# Neighborhood definitions#

In pyclesperanto, neighbor adjacency graphs are used to investigate relationships between neighboring labeled objects, such as cells. This notebook demonstrates the considered neighborhood definitions.

See also

```
import pyclesperanto_prototype as cle
import numpy as np
import matplotlib
from numpy.random import random
cle.select_device("RTX")
```

```
<NVIDIA GeForce RTX 3050 Ti Laptop GPU on Platform: NVIDIA CUDA (1 refs)>
```

For visualizing relationships between neighboring objects, we start at an artificial cell grid. Cells are aligned approximately in a honeycomb grid. Intensity in these cells is uniformly distributed. Just a single cell in the center of the grid has much higher intensity.

```
# Generate artificial cells as test data
tissue = cle.artificial_tissue_2d()
# fill it with random measurements
values = random([int(cle.maximum_of_all_pixels(tissue))])
for i, y in enumerate(values):
if (i != 95):
values[i] = values[i] * 10 + 45
else:
values[i] = values[i] * 10 + 90
measurements = cle.push(np.asarray([values]))
# visualize measurments in space
example_image = cle.replace_intensities(tissue, measurements)
```

## Example data#

Let’s take a look at an image with arbitrarily shaped pixels. Let’s call them “cells”. In our example image, there is one cell in the center with higher intensity:

```
cle.imshow(example_image, min_display_intensity=30, max_display_intensity=90, color_map='jet')
```

## Touching neighbors#

We can show all cells that belong to the “touching” neighborhood by visualizing the touching neighbor graph as mesh.

```
mesh = cle.draw_mesh_between_touching_labels(tissue)
# make lines a bit thicker for visualization purposes
mesh = cle.maximum_sphere(mesh, radius_x=1, radius_y=1)
cle.imshow(mesh)
```

If we apply a local maximum filter to this grid, we can see how the high intensity of the single cell in the center spreads to directly touching neighbor cells.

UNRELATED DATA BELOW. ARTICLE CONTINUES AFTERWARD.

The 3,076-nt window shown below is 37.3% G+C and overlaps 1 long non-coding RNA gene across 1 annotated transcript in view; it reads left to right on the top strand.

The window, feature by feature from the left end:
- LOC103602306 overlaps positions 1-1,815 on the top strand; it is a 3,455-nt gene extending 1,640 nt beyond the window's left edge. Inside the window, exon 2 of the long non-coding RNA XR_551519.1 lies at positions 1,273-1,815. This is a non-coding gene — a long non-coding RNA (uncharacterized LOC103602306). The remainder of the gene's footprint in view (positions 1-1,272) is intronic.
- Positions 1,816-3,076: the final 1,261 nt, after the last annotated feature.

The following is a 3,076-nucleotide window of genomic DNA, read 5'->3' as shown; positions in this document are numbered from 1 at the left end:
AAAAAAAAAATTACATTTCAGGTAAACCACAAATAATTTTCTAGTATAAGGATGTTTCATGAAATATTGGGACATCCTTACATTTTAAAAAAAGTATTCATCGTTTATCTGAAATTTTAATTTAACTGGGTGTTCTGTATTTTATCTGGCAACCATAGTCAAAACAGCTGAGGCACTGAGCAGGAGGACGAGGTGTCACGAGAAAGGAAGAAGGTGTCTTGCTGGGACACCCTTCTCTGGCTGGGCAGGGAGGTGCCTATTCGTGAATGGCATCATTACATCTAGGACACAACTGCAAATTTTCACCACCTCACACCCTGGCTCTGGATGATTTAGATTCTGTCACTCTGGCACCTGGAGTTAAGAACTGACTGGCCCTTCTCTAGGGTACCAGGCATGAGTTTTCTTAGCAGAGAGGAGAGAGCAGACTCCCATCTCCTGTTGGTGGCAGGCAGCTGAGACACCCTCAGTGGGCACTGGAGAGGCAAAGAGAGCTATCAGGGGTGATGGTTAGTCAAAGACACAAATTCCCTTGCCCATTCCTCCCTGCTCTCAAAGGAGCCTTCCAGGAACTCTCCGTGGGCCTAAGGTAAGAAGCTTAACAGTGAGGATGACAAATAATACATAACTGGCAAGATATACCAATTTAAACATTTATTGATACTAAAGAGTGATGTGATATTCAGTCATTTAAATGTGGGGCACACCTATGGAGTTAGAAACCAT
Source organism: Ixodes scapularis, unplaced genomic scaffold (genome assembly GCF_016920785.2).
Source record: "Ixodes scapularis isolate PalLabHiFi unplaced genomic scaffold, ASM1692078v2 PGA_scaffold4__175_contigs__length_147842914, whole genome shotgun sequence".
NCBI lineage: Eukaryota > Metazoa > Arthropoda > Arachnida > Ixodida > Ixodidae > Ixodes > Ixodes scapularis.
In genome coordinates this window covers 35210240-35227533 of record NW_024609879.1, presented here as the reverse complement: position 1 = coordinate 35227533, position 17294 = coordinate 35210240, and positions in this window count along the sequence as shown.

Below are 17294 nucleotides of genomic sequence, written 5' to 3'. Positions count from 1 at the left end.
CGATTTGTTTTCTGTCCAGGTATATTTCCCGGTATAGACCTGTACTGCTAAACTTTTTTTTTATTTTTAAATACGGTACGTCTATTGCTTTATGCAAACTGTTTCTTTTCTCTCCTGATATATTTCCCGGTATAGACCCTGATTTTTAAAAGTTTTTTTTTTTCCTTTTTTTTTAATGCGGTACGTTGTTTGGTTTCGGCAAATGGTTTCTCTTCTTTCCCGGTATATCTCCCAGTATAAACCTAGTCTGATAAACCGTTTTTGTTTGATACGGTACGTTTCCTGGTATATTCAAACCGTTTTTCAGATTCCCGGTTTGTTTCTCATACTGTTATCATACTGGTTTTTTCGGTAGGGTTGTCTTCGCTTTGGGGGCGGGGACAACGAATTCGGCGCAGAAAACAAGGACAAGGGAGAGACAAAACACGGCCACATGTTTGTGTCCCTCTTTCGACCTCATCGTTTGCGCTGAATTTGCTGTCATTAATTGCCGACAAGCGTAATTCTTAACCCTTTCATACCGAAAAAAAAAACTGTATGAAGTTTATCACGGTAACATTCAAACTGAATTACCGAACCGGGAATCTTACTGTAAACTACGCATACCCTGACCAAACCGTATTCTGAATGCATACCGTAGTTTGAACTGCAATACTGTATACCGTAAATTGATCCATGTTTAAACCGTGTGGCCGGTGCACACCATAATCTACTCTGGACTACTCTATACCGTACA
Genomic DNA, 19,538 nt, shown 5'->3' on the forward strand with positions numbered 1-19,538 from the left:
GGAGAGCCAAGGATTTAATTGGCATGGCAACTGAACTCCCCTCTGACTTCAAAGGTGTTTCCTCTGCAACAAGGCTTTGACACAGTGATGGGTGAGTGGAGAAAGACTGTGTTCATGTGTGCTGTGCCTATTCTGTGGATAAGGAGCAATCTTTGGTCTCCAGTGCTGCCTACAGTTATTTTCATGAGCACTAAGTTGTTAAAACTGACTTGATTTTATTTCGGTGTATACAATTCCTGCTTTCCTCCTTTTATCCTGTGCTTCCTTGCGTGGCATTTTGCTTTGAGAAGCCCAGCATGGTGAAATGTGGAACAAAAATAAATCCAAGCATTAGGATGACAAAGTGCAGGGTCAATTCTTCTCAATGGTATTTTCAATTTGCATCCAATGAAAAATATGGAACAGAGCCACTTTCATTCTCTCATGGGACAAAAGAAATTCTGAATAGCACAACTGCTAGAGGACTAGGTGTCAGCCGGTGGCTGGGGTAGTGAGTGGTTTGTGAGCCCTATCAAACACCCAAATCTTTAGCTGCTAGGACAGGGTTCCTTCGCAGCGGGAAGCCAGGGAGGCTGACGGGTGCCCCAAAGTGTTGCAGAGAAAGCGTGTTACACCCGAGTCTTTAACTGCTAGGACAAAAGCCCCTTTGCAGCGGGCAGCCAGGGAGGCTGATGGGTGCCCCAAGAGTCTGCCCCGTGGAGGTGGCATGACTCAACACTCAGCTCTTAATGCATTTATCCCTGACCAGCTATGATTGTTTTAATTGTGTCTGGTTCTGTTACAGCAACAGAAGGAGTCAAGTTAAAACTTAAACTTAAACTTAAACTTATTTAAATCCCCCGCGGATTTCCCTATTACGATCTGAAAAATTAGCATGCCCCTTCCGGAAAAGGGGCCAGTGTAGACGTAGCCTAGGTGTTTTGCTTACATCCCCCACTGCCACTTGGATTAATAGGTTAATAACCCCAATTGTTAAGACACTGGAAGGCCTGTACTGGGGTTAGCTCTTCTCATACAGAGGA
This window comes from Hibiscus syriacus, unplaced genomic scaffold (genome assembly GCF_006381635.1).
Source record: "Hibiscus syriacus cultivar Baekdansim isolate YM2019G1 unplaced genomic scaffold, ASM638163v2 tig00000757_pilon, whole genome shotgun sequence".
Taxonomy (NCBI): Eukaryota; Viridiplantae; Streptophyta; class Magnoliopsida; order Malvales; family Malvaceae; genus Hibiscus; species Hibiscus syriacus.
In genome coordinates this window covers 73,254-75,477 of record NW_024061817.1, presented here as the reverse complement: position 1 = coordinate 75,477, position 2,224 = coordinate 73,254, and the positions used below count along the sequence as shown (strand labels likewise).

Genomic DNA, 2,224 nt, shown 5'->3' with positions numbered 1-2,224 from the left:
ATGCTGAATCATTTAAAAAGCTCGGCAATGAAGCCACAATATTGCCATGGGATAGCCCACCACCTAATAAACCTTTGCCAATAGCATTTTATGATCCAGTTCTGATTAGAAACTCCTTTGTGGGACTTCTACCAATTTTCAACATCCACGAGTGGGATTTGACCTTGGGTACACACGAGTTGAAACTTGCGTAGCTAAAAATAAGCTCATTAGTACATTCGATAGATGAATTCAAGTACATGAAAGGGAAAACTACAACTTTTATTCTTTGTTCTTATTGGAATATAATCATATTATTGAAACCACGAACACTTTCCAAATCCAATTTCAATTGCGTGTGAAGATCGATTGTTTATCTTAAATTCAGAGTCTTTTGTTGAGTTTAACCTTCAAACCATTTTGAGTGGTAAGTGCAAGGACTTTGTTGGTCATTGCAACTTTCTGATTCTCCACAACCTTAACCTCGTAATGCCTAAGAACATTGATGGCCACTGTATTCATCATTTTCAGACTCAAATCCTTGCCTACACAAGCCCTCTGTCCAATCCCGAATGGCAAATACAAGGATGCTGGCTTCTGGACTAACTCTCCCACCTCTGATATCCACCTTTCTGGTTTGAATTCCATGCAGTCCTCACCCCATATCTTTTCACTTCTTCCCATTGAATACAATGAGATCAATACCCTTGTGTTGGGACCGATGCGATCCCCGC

```
local_maximum = cle.maximum_of_touching_neighbors_map(example_image, tissue)
cle.imshow(local_maximum, min_display_intensity=30, max_display_intensity=90, color_map='jet')
```

## Neighbors of touching neighbors#

You can also extend the neighborhood by considering neighbors of neighbor (of neighbors (of neighbors)). How far you go, can be configured with a radius parameter.

Radius==0 means, no neighbors are taken into account,

radius==1 is identical with touching neighbors,

radius > 1 are neighbors of neighbors.

```
for radius in range(0, 5):
local_maximum = cle.maximum_of_touching_neighbors_map(example_image, tissue, radius=radius)
cle.imshow(local_maximum, min_display_intensity=30, max_display_intensity=90, color_map='jet')
```

## N nearest neighbors#

You can also define a neighborhood from the distances between cells. As distance measurement, we use the Euclidean distance between label centroids. Also in this case you an configure how far the neighborhood should range by setting the number of nearest neighbors *n*. As mentioned above, neighborhoods include the center cell. Thus, the neighborhood of an object and its `n=1`

nearest neighbor contains two neighbors.

```
for n in range(1, 10):
print("n = ", n)
mesh = cle.draw_mesh_between_n_closest_labels(tissue, n=n)
# make lines a bit thicker for visualization purposes
mesh = cle.maximum_sphere(mesh, radius_x=1, radius_y=1)
cle.imshow(mesh)
```

```
n = 1
```

```
n = 2
```

```
n = 3
```

```
n = 4
```

```
n = 5
```

```
n = 6
```

```
n = 7
```

```
n = 8
```

```
n = 9
```

Also this can be visualized using the local maximum filter. Compared to neighbors-of-neighbors, the radius of the neighborhood can be tuned more fine-granular using n-nearest neighbors. Note that for computing the maximum in that neighborhood, not every increase by `n += 1`

the size of the red area increases. This is due to the fact that not the maximum pixel pushes its intensity to the neighbors, it’s the neighbors which pull that intensity when applying the maximum filter.

```
for n in range(1, 10):
print("n = ", n)
local_maximum = cle.maximum_of_n_nearest_neighbors_map(example_image, tissue, n=n)
cle.imshow(local_maximum, min_display_intensity=30, max_display_intensity=90, color_map='jet')
```

```
n = 1
```

```
n = 2
```

```
n = 3
```

```
n = 4
```

```
n = 5
```

```
n = 6
```

```
n = 7
```

```
n = 8
```

```
n = 9
```

## Proximal neighbors#

We can also compute the local maximum of cells with centroid distances below a given upper threshold.

```
local_maximum = cle.maximum_of_proximal_neighbors_map(example_image, tissue, max_distance=20)
cle.imshow(local_maximum, min_display_intensity=30, max_display_intensity=90, color_map='jet')
```

```
local_maximum = cle.maximum_of_proximal_neighbors_map(example_image, tissue, max_distance=50)
cle.imshow(local_maximum, min_display_intensity=30, max_display_intensity=90, color_map='jet')
```

# Exercise#

Draw a mesh between proximal neighbors with different distances, e.g. in a for-loop.